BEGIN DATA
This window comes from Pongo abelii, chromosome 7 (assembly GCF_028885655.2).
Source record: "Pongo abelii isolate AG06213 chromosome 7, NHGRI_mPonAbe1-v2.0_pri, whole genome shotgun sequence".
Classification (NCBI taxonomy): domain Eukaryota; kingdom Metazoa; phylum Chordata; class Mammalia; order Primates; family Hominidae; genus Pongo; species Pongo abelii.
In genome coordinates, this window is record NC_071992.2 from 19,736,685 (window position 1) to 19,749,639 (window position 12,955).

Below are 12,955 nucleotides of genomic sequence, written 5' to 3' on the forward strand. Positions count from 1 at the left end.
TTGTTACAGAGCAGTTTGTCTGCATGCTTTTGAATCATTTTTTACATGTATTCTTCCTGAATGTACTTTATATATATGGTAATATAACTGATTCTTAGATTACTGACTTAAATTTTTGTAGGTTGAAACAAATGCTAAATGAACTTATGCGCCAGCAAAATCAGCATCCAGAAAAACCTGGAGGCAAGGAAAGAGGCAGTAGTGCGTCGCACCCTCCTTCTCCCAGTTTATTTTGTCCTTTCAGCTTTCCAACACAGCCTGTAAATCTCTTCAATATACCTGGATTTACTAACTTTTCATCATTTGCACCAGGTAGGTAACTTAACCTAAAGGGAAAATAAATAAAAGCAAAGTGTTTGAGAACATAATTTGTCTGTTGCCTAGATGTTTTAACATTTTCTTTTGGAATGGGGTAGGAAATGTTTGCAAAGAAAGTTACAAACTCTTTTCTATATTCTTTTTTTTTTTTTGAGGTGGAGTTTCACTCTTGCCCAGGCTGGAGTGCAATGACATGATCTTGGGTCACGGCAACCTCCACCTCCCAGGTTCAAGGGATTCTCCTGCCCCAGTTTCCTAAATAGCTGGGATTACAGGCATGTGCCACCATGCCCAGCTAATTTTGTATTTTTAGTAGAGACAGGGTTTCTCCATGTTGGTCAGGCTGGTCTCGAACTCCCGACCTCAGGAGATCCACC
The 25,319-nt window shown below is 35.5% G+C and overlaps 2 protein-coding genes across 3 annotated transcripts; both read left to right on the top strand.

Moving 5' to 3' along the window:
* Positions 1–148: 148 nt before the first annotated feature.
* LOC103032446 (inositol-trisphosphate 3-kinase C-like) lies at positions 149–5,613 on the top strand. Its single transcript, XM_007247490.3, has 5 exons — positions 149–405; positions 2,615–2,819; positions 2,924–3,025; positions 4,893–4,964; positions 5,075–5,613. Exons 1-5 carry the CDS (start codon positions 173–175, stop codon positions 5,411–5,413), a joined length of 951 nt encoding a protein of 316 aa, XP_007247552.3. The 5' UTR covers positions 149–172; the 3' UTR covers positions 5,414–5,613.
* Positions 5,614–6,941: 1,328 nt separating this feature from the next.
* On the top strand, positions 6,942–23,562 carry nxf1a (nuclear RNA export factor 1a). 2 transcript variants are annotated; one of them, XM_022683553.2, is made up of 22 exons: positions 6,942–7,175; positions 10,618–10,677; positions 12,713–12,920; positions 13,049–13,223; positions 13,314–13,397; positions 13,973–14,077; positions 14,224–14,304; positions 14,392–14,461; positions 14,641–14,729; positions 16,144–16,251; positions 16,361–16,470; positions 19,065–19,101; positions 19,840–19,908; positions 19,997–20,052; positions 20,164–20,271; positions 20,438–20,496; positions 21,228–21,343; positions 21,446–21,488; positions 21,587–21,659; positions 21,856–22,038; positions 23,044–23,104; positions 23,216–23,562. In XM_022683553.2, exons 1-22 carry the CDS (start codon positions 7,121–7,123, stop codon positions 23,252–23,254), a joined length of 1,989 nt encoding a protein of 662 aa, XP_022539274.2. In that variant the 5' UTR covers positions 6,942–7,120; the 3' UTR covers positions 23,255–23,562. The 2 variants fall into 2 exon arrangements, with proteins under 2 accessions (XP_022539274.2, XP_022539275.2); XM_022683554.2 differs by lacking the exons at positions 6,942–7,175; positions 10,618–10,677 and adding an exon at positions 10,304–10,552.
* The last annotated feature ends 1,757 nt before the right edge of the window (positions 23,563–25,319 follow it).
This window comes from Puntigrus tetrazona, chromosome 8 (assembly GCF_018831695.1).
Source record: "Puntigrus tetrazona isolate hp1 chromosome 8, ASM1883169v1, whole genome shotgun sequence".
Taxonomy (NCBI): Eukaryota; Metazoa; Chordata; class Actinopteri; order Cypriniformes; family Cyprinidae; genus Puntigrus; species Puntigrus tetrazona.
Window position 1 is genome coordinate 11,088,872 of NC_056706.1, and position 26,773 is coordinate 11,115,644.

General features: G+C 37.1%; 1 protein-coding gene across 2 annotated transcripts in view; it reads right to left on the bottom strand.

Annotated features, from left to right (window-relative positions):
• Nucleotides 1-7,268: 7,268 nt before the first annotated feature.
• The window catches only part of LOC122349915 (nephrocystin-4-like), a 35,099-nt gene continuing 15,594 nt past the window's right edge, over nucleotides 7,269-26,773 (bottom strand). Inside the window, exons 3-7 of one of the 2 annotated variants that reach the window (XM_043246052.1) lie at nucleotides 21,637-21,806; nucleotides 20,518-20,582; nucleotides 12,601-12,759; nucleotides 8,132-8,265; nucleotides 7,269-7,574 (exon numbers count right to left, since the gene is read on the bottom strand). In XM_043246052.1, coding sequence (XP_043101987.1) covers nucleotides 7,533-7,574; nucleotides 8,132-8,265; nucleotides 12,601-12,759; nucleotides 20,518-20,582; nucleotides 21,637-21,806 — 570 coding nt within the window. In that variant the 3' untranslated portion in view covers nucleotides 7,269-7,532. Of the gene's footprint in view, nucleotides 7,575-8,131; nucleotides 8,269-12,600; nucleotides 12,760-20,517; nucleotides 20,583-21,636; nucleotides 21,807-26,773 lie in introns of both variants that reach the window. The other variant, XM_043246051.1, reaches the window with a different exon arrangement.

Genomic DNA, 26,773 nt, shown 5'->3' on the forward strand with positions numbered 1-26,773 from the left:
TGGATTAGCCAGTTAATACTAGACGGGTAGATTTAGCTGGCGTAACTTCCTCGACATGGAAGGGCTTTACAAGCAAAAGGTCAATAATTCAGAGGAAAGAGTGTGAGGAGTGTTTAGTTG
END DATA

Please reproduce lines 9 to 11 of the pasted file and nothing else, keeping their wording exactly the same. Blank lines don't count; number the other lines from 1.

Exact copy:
* Positions 1–148: 148 nt before the first annotated feature.
* LOC103032446 (inositol-trisphosphate 3-kinase C-like) lies at positions 149–5,613 on the top strand. Its single transcript, XM_007247490.3, has 5 exons — positions 149–405; positions 2,615–2,819; positions 2,924–3,025; positions 4,893–4,964; positions 5,075–5,613. Exons 1-5 carry the CDS (start codon positions 173–175, stop codon positions 5,411–5,413), a joined length of 951 nt encoding a protein of 316 aa, XP_007247552.3. The 5' UTR covers positions 149–172; the 3' UTR covers positions 5,414–5,613.
* Positions 5,614–6,941: 1,328 nt separating this feature from the next.